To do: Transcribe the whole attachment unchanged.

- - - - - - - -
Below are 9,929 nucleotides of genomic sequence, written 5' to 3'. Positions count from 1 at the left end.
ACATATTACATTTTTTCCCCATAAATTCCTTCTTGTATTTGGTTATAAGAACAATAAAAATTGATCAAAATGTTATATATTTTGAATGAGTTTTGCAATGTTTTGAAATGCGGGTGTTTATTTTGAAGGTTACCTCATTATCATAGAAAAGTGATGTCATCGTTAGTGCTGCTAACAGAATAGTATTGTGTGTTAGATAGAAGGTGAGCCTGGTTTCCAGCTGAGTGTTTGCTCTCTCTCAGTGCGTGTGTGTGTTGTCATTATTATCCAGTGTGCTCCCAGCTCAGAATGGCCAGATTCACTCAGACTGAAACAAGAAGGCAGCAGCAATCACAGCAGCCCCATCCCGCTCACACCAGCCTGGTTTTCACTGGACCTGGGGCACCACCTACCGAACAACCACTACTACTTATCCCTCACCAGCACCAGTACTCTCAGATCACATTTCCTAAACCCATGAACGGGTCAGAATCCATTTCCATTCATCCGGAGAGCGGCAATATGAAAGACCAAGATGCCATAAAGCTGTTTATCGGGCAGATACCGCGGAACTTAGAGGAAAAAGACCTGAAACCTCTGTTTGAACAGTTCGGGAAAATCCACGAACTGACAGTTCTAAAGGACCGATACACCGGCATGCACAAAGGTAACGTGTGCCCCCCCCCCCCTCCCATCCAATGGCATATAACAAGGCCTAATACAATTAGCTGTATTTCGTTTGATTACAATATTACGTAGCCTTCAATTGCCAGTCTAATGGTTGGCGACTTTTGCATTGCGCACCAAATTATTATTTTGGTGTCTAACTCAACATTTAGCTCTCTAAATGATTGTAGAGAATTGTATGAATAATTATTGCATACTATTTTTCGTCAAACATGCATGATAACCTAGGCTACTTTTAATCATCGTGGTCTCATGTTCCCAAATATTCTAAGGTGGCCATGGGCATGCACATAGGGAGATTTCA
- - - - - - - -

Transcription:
Below are 9,929 nucleotides of genomic sequence, written 5' to 3'. Positions count from 1 at the left end.
ACATATTACATTTTTTCCCCATAAATTCCTTCTTGTATTTGGTTATAAGAACAATAAAAATTGATCAAAATGTTATATATTTTGAATGAGTTTTGCAATGTTTTGAAATGCGGGTGTTTATTTTGAAGGTTACCTCATTATCATAGAAAAGTGATGTCATCGTTAGTGCTGCTAACAGAATAGTATTGTGTGTTAGATAGAAGGTGAGCCTGGTTTCCAGCTGAGTGTTTGCTCTCTCTCAGTGCGTGTGTGTGTTGTCATTATTATCCAGTGTGCTCCCAGCTCAGAATGGCCAGATTCACTCAGACTGAAACAAGAAGGCAGCAGCAATCACAGCAGCCCCATCCCGCTCACACCAGCCTGGTTTTCACTGGACCTGGGGCACCACCTACCGAACAACCACTACTACTTATCCCTCACCAGCACCAGTACTCTCAGATCACATTTCCTAAACCCATGAACGGGTCAGAATCCATTTCCATTCATCCGGAGAGCGGCAATATGAAAGACCAAGATGCCATAAAGCTGTTTATCGGGCAGATACCGCGGAACTTAGAGGAAAAAGACCTGAAACCTCTGTTTGAACAGTTCGGGAAAATCCACGAACTGACAGTTCTAAAGGACCGATACACCGGCATGCACAAAGGTAACGTGTGCCCCCCCCCCCCTCCCATCCAATGGCATATAACAAGGCCTAATACAATTAGCTGTATTTCGTTTGATTACAATATTACGTAGCCTTCAATTGCCAGTCTAATGGTTGGCGACTTTTGCATTGCGCACCAAATTATTATTTTGGTGTCTAACTCAACATTTAGCTCTCTAAATGATTGTAGAGAATTGTATGAATAATTATTGCATACTATTTTTCGTCAAACATGCATGATAACCTAGGCTACTTTTAATCATCGTGGTCTCATGTTCCCAAATATTCTAAGGTGGCCATGGGCATGCACATAGGGAGATTTCA